That meant taking on the principles of the growth mindset - the belief that you can learn anything you want to, if you work really hard. It meant giving the challenge my focused attention, seeking the wisdom of my peers, practicing on my colleagues and pushing myself into my panic zone.
At Women Ahead we work with some phenomenal experts in speaking and voice – to help equip the women we support. So I had to think of what I have learnt from them.
One is our brilliant presence and impact expert, Patsy Rodenburg OBE, who delivered an excellent workshop for our clients last week. She says that everyone has a voice and it is important that we use it. I sought and took expert advice from our storytelling expert Simon Arrowswmith, who helped me structure the narrative to bring the audience along with me. I have been observing my role models – people like Helena Morrissey, Brenda Trenowden, and Maggie Alphonsi addressing huge audiences with such enthusiasm and clarity. I have drawn confidence and inspiration from them.
I have discovered that women are far more likely to dislike public speaking than men, and part of this comes from a fear of not being perfect. It has been shown that women often like to feel 100% confident they will be able to deliver perfection before they commit to public speaking. They are also frequently advised to become someone they aren’t, to be more like a man – but it’s not good advice. Being yourself is the key to authenticity, connecting and resonating with the audience.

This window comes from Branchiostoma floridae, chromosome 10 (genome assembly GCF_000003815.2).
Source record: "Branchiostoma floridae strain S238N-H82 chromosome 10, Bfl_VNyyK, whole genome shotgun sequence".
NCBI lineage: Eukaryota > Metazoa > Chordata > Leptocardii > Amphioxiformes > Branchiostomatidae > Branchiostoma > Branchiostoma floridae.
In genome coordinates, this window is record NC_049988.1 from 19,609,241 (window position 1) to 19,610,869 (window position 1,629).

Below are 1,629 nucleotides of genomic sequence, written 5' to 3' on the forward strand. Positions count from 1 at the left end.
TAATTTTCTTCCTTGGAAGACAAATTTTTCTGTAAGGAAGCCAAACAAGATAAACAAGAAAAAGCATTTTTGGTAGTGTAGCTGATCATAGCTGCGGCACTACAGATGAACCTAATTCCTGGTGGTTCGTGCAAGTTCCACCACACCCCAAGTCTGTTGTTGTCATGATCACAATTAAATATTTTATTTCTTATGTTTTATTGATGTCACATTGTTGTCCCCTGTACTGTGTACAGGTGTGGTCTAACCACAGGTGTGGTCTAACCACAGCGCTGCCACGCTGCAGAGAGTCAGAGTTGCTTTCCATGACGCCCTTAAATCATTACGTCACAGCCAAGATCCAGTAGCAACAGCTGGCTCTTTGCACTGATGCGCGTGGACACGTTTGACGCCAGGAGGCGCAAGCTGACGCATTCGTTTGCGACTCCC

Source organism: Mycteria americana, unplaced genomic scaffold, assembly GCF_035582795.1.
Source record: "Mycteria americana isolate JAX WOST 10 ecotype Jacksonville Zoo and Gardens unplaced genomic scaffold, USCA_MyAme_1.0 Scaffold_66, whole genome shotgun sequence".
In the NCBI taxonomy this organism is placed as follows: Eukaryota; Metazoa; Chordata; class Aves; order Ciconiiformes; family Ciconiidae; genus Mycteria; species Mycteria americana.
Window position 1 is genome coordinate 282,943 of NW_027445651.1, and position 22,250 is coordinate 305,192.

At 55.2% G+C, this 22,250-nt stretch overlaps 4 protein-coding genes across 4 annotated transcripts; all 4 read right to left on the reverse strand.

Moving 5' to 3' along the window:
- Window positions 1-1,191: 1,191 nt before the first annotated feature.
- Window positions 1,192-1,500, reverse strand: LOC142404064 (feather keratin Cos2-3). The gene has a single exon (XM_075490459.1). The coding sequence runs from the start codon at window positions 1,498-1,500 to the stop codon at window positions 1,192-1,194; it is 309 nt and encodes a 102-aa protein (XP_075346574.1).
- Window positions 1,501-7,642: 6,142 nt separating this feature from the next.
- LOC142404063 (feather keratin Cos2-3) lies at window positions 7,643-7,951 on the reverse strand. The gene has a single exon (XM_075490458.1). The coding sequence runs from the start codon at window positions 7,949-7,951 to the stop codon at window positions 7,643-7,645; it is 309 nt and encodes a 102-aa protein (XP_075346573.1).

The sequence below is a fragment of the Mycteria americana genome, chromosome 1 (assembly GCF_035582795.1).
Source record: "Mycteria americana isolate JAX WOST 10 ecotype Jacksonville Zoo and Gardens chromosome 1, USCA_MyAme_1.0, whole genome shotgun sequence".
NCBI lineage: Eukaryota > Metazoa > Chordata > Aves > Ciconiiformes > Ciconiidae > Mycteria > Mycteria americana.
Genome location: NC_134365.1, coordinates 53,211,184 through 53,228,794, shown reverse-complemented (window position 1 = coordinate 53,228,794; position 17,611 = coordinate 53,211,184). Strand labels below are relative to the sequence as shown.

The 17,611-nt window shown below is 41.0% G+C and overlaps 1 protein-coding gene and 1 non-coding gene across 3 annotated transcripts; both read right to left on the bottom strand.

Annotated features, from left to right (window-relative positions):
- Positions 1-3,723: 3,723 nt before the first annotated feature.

There’s also a body of work from Yale University that describes how women who talk up are more likely to be derided by their peers – even female colleagues will judge them harshly for this. The Moving Ahead team is working intensively to develop an Inclusive Leadership Programme at the moment. Recognising and understanding these invisible assumptions held by men and women is key to counterbalancing unconscious bias in the workplace. We’re taking the research several steps further and offering practical, measurable, strategies to mitigate unconscious bias from the workplace so and achieve greater gender parity, more diverse leadership teams, and better performance for our clients.
And through this whole process, I have learnt that I can learn. Our ambassador Sarah Winckless MBE says that the brain is a muscle that can be developed like any other. The more you develop it, the stronger it becomes. You can grow your own self-belief!
So, panic zone, watch out - I’m coming to get you!